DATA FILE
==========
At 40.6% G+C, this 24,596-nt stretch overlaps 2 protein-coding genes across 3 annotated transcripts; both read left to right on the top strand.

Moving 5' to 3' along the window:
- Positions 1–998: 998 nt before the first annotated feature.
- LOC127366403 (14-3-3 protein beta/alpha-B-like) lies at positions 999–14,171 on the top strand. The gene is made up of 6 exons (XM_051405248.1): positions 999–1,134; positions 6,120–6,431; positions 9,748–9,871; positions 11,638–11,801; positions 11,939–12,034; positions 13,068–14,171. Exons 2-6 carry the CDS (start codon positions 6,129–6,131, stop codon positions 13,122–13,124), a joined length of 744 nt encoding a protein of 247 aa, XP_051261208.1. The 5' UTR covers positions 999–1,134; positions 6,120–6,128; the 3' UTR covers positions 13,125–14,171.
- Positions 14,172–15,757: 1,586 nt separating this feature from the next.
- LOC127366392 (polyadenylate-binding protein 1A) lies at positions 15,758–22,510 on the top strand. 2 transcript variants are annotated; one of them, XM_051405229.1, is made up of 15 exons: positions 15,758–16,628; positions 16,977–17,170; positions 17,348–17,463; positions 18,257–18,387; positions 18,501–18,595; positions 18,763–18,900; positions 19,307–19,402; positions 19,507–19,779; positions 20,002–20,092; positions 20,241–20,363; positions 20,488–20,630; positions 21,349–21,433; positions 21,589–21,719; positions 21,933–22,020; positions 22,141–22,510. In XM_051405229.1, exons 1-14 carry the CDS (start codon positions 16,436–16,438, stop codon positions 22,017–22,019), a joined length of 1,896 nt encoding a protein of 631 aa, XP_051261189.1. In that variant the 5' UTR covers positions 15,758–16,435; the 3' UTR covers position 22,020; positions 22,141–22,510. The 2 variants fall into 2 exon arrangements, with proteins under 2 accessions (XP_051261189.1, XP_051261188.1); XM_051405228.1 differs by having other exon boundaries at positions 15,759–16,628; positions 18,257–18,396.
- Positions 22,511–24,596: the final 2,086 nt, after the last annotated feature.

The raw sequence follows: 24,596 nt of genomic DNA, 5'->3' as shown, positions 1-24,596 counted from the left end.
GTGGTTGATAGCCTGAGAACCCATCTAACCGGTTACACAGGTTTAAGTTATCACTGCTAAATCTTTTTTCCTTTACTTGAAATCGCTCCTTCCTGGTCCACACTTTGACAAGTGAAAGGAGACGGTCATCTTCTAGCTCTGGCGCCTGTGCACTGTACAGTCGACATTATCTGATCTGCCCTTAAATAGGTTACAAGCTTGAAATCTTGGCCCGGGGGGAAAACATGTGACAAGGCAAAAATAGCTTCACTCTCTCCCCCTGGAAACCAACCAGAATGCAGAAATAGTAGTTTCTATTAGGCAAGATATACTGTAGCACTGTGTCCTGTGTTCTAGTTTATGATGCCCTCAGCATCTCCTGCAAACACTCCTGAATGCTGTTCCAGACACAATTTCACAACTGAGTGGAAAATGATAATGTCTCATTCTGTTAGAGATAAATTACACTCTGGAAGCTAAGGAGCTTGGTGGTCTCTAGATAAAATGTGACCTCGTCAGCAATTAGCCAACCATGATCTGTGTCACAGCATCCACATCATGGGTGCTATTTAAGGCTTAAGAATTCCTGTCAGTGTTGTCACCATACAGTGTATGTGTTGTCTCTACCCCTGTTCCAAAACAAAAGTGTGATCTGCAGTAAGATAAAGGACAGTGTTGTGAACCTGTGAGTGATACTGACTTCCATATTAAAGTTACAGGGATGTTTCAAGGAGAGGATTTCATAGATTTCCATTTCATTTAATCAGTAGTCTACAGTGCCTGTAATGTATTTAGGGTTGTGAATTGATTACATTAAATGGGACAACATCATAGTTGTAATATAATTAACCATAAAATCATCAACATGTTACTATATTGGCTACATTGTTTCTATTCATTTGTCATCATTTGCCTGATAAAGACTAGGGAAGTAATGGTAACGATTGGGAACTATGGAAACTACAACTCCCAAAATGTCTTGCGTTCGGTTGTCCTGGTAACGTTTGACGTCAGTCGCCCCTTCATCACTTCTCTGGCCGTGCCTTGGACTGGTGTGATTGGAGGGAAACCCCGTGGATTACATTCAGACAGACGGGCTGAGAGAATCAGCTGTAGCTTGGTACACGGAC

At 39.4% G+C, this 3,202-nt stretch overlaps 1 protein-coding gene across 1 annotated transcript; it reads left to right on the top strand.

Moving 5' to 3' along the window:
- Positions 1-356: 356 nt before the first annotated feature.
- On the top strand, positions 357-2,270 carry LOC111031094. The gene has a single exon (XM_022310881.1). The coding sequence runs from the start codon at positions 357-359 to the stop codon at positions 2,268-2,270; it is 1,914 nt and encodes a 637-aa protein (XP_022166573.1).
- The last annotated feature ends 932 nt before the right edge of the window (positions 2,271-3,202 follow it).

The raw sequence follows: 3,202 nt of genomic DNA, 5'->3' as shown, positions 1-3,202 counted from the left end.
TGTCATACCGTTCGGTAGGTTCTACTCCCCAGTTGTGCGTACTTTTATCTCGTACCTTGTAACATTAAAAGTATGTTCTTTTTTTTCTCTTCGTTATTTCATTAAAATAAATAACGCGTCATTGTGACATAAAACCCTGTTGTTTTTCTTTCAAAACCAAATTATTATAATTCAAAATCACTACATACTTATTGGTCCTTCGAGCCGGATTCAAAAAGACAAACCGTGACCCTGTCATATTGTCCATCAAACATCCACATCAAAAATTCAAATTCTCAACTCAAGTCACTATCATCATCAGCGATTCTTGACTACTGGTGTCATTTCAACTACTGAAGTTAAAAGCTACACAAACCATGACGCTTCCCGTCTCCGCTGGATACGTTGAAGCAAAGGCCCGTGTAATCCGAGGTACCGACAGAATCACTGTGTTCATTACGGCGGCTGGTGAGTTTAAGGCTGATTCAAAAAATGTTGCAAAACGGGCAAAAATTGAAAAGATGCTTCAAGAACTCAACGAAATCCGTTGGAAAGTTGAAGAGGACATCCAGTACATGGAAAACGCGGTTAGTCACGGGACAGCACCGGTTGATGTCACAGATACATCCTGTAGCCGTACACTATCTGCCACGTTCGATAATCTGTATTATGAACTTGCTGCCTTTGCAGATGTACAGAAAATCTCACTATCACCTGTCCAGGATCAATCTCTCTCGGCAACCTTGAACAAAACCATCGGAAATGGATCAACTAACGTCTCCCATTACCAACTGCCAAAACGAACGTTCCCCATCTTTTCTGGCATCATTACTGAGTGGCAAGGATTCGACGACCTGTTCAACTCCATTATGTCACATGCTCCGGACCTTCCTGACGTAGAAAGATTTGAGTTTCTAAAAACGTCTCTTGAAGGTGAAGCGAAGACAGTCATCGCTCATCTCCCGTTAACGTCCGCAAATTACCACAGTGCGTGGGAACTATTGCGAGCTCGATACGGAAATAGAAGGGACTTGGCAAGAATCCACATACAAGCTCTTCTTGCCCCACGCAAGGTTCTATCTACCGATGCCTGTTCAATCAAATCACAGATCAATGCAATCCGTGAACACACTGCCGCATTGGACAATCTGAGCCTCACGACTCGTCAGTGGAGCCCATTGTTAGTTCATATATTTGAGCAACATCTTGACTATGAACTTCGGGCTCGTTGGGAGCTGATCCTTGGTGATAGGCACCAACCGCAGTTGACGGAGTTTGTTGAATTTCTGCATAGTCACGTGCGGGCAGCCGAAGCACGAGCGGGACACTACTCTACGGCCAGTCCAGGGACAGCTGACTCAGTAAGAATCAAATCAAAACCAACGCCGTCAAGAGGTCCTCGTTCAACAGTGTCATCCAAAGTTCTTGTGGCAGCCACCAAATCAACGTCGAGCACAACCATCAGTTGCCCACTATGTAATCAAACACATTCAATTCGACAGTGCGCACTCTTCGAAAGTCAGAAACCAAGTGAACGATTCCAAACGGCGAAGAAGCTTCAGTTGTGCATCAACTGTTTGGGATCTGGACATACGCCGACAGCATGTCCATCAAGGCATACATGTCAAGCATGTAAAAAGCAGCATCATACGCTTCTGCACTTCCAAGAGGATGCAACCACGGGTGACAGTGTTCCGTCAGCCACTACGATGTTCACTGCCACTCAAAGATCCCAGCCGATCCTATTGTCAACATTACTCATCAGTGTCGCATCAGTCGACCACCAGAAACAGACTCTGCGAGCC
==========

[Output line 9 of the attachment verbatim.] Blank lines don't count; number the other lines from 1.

GTGGTTGATAGCCTGAGAACCCATCTAACCGGTTACACAGGTTTAAGTTATCACTGCTAAATCTTTTTTCCTTTACTTGAAATCGCTCCTTCCTGGTCCACACTTTGACAAGTGAAAGGAGACGGTCATCTTCTAGCTCTGGCGCCTGTGCACTGTACAGTCGACATTATCTGATCTGCCCTTAAATAGGTTACAAGCTTGAAATCTTGGCCCGGGGGGAAAACATGTGACAAGGCAAAAATAGCTTCACTCTCTCCCCCTGGAAACCAACCAGAATGCAGAAATAGTAGTTTCTATTAGGCAAGATATACTGTAGCACTGTGTCCTGTGTTCTAGTTTATGATGCCCTCAGCATCTCCTGCAAACACTCCTGAATGCTGTTCCAGACACAATTTCACAACTGAGTGGAAAATGATAATGTCTCATTCTGTTAGAGATAAATTACACTCTGGAAGCTAAGGAGCTTGGTGGTCTCTAGATAAAATGTGACCTCGTCAGCAATTAGCCAACCATGATCTGTGTCACAGCATCCACATCATGGGTGCTATTTAAGGCTTAAGAATTCCTGTCAGTGTTGTCACCATACAGTGTATGTGTTGTCTCTACCCCTGTTCCAAAACAAAAGTGTGATCTGCAGTAAGATAAAGGACAGTGTTGTGAACCTGTGAGTGATACTGACTTCCATATTAAAGTTACAGGGATGTTTCAAGGAGAGGATTTCATAGATTTCCATTTCATTTAATCAGTAGTCTACAGTGCCTGTAATGTATTTAGGGTTGTGAATTGATTACATTAAATGGGACAACATCATAGTTGTAATATAATTAACCATAAAATCATCAACATGTTACTATATTGGCTACATTGTTTCTATTCATTTGTCATCATTTGCCTGATAAAGACTAGGGAAGTAATGGTAACGATTGGGAACTATGGAAACTACAACTCCCAAAATGTCTTGCGTTCGGTTGTCCTGGTAACGTTTGACGTCAGTCGCCCCTTCATCACTTCTCTGGCCGTGCCTTGGACTGGTGTGATTGGAGGGAAACCCCGTGGATTACATTCAGACAGACGGGCTGAGAGAATCAGCTGTAGCTTGGTACACGGAC